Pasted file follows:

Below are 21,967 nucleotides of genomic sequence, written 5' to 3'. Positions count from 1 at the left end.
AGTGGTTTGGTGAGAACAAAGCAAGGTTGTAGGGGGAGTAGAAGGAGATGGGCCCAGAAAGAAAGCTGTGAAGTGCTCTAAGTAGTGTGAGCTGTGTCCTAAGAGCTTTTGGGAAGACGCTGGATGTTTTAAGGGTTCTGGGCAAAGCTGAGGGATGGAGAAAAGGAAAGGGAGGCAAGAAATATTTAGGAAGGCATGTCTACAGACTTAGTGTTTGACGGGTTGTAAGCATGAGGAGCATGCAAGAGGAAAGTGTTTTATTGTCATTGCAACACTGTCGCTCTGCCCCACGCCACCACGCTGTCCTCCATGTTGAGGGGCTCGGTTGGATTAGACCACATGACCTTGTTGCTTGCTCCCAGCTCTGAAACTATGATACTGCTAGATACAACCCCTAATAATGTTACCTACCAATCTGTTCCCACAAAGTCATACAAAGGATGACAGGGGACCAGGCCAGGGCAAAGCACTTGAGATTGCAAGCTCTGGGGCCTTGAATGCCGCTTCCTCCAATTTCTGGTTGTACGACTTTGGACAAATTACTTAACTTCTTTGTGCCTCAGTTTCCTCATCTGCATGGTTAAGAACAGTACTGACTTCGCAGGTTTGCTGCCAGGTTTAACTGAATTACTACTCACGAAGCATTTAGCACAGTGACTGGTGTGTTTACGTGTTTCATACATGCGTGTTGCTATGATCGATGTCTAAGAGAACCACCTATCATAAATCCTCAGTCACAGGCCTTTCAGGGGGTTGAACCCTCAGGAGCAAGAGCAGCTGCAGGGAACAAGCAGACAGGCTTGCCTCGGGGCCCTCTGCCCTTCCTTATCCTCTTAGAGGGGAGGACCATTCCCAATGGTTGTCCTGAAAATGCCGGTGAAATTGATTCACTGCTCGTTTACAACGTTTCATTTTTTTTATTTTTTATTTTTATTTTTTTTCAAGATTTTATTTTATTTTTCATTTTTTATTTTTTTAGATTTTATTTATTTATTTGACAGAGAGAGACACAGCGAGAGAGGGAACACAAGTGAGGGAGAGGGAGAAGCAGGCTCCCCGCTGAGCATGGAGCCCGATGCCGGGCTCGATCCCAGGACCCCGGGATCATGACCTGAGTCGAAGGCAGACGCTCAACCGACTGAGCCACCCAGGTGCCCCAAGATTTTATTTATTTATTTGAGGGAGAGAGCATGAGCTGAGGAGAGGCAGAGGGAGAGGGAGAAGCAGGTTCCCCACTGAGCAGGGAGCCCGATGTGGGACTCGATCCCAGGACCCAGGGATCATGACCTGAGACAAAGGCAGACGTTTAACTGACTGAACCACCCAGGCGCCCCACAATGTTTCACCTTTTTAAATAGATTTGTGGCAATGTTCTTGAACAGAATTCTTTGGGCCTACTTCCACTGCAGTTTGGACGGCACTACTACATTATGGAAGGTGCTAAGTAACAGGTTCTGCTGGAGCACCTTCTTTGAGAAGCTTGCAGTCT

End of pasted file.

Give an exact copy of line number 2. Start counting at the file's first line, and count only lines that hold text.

AGTGGTTTGGTGAGAACAAAGCAAGGTTGTAGGGGGAGTAGAAGGAGATGGGCCCAGAAAGAAAGCTGTGAAGTGCTCTAAGTAGTGTGAGCTGTGTCCTAAGAGCTTTTGGGAAGACGCTGGATGTTTTAAGGGTTCTGGGCAAAGCTGAGGGATGGAGAAAAGGAAAGGGAGGCAAGAAATATTTAGGAAGGCATGTCTACAGACTTAGTGTTTGACGGGTTGTAAGCATGAGGAGCATGCAAGAGGAAAGTGTTTTATTGTCATTGCAACACTGTCGCTCTGCCCCACGCCACCACGCTGTCCTCCATGTTGAGGGGCTCGGTTGGATTAGACCACATGACCTTGTTGCTTGCTCCCAGCTCTGAAACTATGATACTGCTAGATACAACCCCTAATAATGTTACCTACCAATCTGTTCCCACAAAGTCATACAAAGGATGACAGGGGACCAGGCCAGGGCAAAGCACTTGAGATTGCAAGCTCTGGGGCCTTGAATGCCGCTTCCTCCAATTTCTGGTTGTACGACTTTGGACAAATTACTTAACTTCTTTGTGCCTCAGTTTCCTCATCTGCATGGTTAAGAACAGTACTGACTTCGCAGGTTTGCTGCCAGGTTTAACTGAATTACTACTCACGAAGCATTTAGCACAGTGACTGGTGTGTTTACGTGTTTCATACATGCGTGTTGCTATGATCGATGTCTAAGAGAACCACCTATCATAAATCCTCAGTCACAGGCCTTTCAGGGGGTTGAACCCTCAGGAGCAAGAGCAGCTGCAGGGAACAAGCAGACAGGCTTGCCTCGGGGCCCTCTGCCCTTCCTTATCCTCTTAGAGGGGAGGACCATTCCCAATGGTTGTCCTGAAAATGCCGGTGAAATTGATTCACTGCTCGTTTACAACGTTTCATTTTTTTTATTTTTTATTTTTATTTTTTTTCAAGATTTTATTTTATTTTTCATTTTTTATTTTTTTAGATTTTATTTATTTATTTGACAGAGAGAGACACAGCGAGAGAGGGAACACAAGTGAGGGAGAGGGAGAAGCAGGCTCCCCGCTGAGCATGGAGCCCGATGCCGGGCTCGATCCCAGGACCCCGGGATCATGACCTGAGTCGAAGGCAGACGCTCAACCGACTGAGCCACCCAGGTGCCCCAAGATTTTATTTATTTATTTGAGGGAGAGAGCATGAGCTGAGGAGAGGCAGAGGGAGAGGGAGAAGCAGGTTCCCCACTGAGCAGGGAGCCCGATGTGGGACTCGATCCCAGGACCCAGGGATCATGACCTGAGACAAAGGCAGACGTTTAACTGACTGAACCACCCAGGCGCCCCACAATGTTTCACCTTTTTAAATAGATTTGTGGCAATGTTCTTGAACAGAATTCTTTGGGCCTACTTCCACTGCAGTTTGGACGGCACTACTACATTATGGAAGGTGCTAAGTAACAGGTTCTGCTGGAGCACCTTCTTTGAGAAGCTTGCAGTCT